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Posts Tagged ‘John David California’

Salinger Follow-Up Author Unmasked

salingerbook.jpgThe 32-year-old Swedish publisher Fredrik Colting has admitted to writing a book that revisits the classic protagonist of “The Catcher in the Rye” as an elderly man. Writing with the pseudonym John David California, Colting, his publisher, and his distributor were all recently sued by J.D. Salinger.

The Smoking Gun reports–as GalleyCat discovered earlier–that Colting’s Nicotext imprint publishes a variety of odd joke titles like “The Macho Man’s (Bad) Joke Book.” Salinger seeks to block the publication of “60 Years Later: Coming Through the Rye” and seeks undisclosed damages. The distributor vowed to fight back in court next Monday.

Here’s more from the TSR report: “Colting told TSG that, along with a partner, he has produced a variety of humor or ‘quirk’ titles, but that ’60 Years Later’ was his “first published novel” … A purported photo of “California” appeared last month in England’s Daily Telegraph, but the picture was actually of actor Gustav Roth, a friend of Colting. ‘It was a bit tricky of us but we did it without any bad intentions,’ Colting wrote in an e-mail. ‘I mean, the whole point of a pseudonym is it being a secret.’”

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Distributor to Fight J.D. Salinger’s Lawsuit

salingerbook.jpgAuthor John David California, Windupbird Publishing and SCB Distributors will fight J.D. Salinger’s lawsuit to block publication of “60 Years Later–Coming Through the Rye.”

The publishing team has hired the law firm of Frankfurt Kurnit Klein & Selz to fight the lawsuit in federal court on Monday. According to Courthouse News, the author seeks to have “publication enjoined, all copies of the book destroyed, damages and costs” in the “scathing” lawsuit against a book that catches up with the hero of “The Catcher in the Rye” in his golden years.

Here’s a statement from Aaron Silverman at SCB Distributors: “Salinger’s ham-fisted attempt to squash this thoughtful book must fail … But a review of “60 Years Later” shows it to be an independent work worthy of Copyright and First Amendment protection. Readers will find 60 Years Later to be an imaginative commentary not only on Salinger and his relationship to the character that defined him–but also on their joint status as cultural icons.”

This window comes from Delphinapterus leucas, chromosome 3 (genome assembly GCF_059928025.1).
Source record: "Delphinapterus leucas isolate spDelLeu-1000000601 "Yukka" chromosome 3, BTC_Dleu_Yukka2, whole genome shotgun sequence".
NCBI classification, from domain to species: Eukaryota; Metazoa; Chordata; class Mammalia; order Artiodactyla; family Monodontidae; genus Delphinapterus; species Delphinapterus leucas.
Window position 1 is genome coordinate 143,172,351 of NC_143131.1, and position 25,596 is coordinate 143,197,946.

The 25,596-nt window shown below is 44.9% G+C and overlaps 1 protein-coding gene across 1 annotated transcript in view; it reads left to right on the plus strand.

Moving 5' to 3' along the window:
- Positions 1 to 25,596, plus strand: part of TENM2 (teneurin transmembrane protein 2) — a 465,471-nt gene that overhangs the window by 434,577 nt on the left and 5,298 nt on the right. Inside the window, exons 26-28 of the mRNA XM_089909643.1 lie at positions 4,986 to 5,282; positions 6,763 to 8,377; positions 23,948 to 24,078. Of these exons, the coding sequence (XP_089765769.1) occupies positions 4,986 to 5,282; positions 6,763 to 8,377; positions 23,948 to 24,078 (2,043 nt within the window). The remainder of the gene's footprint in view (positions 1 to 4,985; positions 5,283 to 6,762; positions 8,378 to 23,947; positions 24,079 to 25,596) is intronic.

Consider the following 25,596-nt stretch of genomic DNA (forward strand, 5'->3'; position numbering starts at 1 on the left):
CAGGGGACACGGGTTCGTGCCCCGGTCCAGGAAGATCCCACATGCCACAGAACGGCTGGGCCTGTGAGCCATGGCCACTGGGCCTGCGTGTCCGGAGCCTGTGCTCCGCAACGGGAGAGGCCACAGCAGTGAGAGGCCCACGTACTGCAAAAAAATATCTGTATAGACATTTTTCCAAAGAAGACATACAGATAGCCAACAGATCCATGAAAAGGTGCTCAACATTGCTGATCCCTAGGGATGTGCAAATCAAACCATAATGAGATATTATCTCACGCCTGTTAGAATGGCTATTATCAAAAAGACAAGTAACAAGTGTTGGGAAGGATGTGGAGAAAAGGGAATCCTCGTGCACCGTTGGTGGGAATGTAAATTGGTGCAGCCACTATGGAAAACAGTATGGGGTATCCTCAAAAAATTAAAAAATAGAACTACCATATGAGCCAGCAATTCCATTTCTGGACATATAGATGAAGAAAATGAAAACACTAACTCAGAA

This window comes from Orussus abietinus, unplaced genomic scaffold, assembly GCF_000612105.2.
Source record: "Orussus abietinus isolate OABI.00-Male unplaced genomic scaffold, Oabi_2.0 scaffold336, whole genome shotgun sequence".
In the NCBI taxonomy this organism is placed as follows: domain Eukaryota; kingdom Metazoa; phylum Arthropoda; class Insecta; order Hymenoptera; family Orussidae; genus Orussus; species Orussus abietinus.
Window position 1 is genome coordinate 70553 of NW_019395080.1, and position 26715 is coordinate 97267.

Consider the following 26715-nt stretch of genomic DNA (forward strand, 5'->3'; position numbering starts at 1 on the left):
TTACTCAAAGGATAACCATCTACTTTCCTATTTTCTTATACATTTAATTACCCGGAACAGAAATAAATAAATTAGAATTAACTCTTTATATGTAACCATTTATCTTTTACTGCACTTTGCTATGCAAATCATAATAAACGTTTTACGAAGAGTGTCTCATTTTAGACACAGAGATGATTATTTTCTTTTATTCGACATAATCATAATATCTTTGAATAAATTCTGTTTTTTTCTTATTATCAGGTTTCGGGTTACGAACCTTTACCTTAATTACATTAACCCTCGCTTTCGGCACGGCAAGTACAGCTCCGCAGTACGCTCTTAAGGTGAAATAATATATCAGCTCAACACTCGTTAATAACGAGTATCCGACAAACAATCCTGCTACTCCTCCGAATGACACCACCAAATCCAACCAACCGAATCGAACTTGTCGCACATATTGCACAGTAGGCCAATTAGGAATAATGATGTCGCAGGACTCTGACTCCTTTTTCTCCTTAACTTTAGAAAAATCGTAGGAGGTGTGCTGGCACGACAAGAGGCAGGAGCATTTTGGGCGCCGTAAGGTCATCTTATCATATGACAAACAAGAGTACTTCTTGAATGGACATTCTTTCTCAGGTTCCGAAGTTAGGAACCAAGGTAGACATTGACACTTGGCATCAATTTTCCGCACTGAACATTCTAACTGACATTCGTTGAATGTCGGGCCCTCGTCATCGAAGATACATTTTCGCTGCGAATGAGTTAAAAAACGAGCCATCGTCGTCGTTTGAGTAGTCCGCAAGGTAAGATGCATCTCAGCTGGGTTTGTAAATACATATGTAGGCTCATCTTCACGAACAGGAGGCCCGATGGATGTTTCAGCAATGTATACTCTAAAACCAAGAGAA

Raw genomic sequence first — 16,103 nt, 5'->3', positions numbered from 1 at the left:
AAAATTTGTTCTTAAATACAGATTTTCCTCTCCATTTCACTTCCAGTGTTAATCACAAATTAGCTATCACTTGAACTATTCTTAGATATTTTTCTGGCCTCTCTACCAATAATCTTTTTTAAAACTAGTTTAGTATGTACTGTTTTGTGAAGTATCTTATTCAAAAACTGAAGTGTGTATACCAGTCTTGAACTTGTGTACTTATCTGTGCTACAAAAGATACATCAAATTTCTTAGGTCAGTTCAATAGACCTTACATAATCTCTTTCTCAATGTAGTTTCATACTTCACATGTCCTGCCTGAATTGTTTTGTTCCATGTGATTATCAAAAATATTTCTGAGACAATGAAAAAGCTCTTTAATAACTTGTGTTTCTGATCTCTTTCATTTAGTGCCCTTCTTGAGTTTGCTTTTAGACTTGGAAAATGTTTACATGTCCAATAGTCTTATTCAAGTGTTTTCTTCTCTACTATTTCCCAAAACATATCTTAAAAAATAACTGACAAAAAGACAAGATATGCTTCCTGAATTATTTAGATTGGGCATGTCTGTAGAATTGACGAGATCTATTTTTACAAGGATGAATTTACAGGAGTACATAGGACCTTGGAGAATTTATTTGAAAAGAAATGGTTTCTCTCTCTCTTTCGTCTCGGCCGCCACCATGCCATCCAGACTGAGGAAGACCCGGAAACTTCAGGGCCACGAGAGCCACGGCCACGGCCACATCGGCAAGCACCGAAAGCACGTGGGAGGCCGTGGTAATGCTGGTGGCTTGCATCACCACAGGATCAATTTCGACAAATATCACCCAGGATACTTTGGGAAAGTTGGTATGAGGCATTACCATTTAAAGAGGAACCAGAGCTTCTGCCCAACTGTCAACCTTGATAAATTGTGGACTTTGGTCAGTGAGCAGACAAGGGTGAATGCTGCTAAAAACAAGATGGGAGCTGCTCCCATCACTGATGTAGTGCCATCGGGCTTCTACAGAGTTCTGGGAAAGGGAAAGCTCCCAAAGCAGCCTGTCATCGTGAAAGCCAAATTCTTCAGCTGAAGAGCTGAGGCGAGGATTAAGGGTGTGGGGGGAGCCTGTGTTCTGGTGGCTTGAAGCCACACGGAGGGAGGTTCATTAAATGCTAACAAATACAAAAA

J.D. Salinger Sues to Stop Unauthorized Sequel

salingerbook.jpgYesterday reclusive author J.D. Salinger sued John David California in federal court to stop the publication of his unauthorized sequel to Salinger’s classic novel, “The Catcher in the Rye.” According to the AP, the suit includes unspecified damages.

“60 Years Later Coming Through the Rye” was publicized as a sequel to the novel, generating hundreds of Twitter posts. As GalleyCat reported, Amazon lists a few titles co-written by the book’s publisher, including “The Macho Man’s (Bad) Joke Book.” Possibly, the company could mount a parody defense for the distinctively odd book.

As the Publishing Law Center explains, parody has been one defense against copyright infringement ever since an infamous hip-hop group went to the country’s highest court for sampling a Roy Orbison song in 1993: “The Supreme Court accepted 2 Live Crew‘s song as a parody because the rap song mimicked the original to achieve its message and because it ‘reasonably could be perceived as commenting on the original [Oh, Pretty Woman] or criticizing it, to some degree.’”

Catcher in the Rye Sequel Has Mysterious Origins

salingerbook.jpgThe literary blogosphere has been buzzing all morning about John David California‘s sequel to J.D. Salinger‘s famous novel, “The Catcher in the Rye.” While the author’s Guardian interview seemed earnest, GalleyCat thinks the whole thing might be more like “Pride and Prejudice and Zombies” and less like “Wide Sargasso Sea.”

The Wikipedia entry for J.D. California lists his birthday as April 1st, 1976. Secondly, his Amazon bio includes some fantastical elements: “The former gravedigger and Ironman triathlete has been captivated by the story of Holden Caulfield for years. After finding a well-travelled copy of The Catcher in the Rye in an abandoned cabin in rural Cambodia, the iconic characters within saw John through the most maniacal of tropical fevers and chronic isolation.”

Finally, the Amazon entry for “60 Years Later: Coming Through the Rye” lists the publisher as Nicotext. GalleyCat uncovered a mission statement from a publisher with that name with a fairly satirical mission statement: “Hi! We are Nicotext. We make books. More specifically, we make books whose sole purpose it is to make you giggle. While thumbing our collective nose at the literati, we have found our niche amongst the useless, the trivial and the potentially offensive.”